For this week’s Marvel Rundown, we’re looking at yet another classic storyline from the history of the House of Ideas. This time Tony Stark is given the spotlight as a member of the Rundown crew reads what many believe to be the quintessential Iron Man story, “Demon in a Bottle.” We look at how well the Bronze Age tale holds up, both in terms of storytelling and in its depiction of the complicated subject of alcoholism.

Our look at the Iron Man: Demon in a Bottle collection is ahead in the latest installment of The Marvel Rundown!

Iron Man: Demon in a Bottle
Iron Man: Demon in a Bottle

Iron Man: Demon in a Bottle

Written by David Michelinie Bob Layton
Pencilled by John Romita Jr. Carmine Infantino
Inked by Bob Layton
Colored by Ben SeanCarl Gafford, & Bob Sharen
Collection Color Reconstruction by Jerron Quality Color and Jamison Services
Lettered by John CostanzaIrving WatanabeJim Novak, and Joe Rosen
Collection Cover by John Romita Jr.Avalon’s Ian Hannin
Reviewed by Joe Grunenwald

I should open this with a bit of a confession: I’ve never been a big Iron Man fan. I don’t know what it is about the concept that just does nothing for me. He’s basically Batman in a suit of armor, and I love Batman. Even Robert Downey Jr.’s seemingly endless charisma couldn’t get me that excited about Iron Man. Maybe it’s the facial hair? I really don’t know. So when I sat down to read one of the most influential Iron Man stories of all time, “Demon in a Bottle,” it was also my first time sitting down to read any full Iron Man story.

The Iron Man: Demon in a Bottle collection includes issues #120 through 128 of the series; issue 122 features a full re-telling of Tony’s origin story. Even without that, though, the collection serves fairly well as an introduction to the character. The stories are largely one- or two-issue tales that find Tony Stark struggling to maintain control of his company, facing off against a new threat in the form of Justin Hammer, and framed for the murder of a foreign diplomat. It’s a welcome respite from more current decompressed storytelling, with satisfying self-contained stories that feature sub-plots running throughout.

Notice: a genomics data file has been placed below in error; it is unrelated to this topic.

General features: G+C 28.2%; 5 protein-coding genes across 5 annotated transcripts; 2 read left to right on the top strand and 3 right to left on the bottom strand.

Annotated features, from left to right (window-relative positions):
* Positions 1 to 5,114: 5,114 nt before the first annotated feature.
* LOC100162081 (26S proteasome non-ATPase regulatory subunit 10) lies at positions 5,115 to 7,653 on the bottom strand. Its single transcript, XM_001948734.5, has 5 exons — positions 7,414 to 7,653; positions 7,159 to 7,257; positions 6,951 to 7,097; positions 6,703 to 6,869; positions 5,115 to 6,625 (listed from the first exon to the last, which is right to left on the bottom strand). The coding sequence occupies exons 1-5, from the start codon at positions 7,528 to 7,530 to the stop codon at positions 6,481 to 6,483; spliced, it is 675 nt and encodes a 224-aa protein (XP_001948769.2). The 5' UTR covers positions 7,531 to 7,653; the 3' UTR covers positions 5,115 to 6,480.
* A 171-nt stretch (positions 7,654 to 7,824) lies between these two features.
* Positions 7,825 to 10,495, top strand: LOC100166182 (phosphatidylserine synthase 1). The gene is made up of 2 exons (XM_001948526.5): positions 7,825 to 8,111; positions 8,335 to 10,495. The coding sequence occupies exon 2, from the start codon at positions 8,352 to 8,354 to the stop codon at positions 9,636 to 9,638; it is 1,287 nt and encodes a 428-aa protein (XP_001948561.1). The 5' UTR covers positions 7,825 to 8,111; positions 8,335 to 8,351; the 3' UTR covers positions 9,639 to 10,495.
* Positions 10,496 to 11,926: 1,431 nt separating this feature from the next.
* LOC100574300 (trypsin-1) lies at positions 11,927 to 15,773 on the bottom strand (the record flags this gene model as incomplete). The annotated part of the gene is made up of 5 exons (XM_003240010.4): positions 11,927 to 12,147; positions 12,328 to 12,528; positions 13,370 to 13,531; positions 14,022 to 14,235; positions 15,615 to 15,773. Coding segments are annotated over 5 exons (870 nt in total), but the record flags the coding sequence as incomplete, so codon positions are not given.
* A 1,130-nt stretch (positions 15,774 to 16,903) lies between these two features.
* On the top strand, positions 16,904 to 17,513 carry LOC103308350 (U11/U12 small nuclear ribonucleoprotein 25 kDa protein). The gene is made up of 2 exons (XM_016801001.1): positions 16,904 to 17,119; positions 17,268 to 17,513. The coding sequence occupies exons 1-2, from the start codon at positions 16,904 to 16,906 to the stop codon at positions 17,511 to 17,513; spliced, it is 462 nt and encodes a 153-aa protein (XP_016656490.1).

It’s one particular sub-plot that’s the focus here. At first I have to admit I expected Tony’s developing alcohol abuse to be a bigger part of each story in the collection, but once I realized that wasn’t going to be the case I was able to enjoy plotters David Michelinie and Bob Layton’s pacing of that element of the stories more fully. It’s present, and the stories place some emphasis on it simply by its presence, but it’s not until the last issue-and-a-half or so of the collection that it really comes to the forefront.

That final issue, which gives the collection its name, is a whirlwind, with Tony being confronted head-on about his alcoholism, seemingly kicking it, and nearly relapsing before apparently putting the problem to rest. It’s a condensed way to deal with a complex issue in a short period of time, but as a 22-page comic book it’s pretty powerful stuff. Michelinie’s scripting is less verbose than some other writers of the era, but he still brings readers into the heads of his characters well. In the moments when the visuals do all the talking, Layton (working from breakdowns by John Romita Jr., and in the case of issue #122 pencils by Carmine Infantino) makes the pages sing. His linework is clean and classic, and he and Michelinie do a fantastic job avoiding things that overly date the stories in a way that took me out of reading them.

Aside from the social relevance of the story, I’d imagine one of the reasons Demon in a Bottle has remained such an influential Iron Man story is that, like last week’s Daredevil: Born Again, it’s an incredible jumping-off point for future stories. Reading Demon in a Bottle very much made me want to know what happens next. I know that at some point James “Rhodey” Rhodes becomes Iron Man due to Tony’s alcoholism, but I was surprised to learn that wasn’t in this book, and that it’s actually not for another forty-odd issues. I really want to know what happens between the end of this collection and when that takes place. I can’t say I’ve fully come around to being an Iron Man fan, but the fact that I’m interested in finding out what’s next after this story seems like a good first step.

Iron Man: Demon in a Bottle
From Iron Man: Demon in a Bottle

Next week, another look at a classic Marvel Comics tale of yesteryear!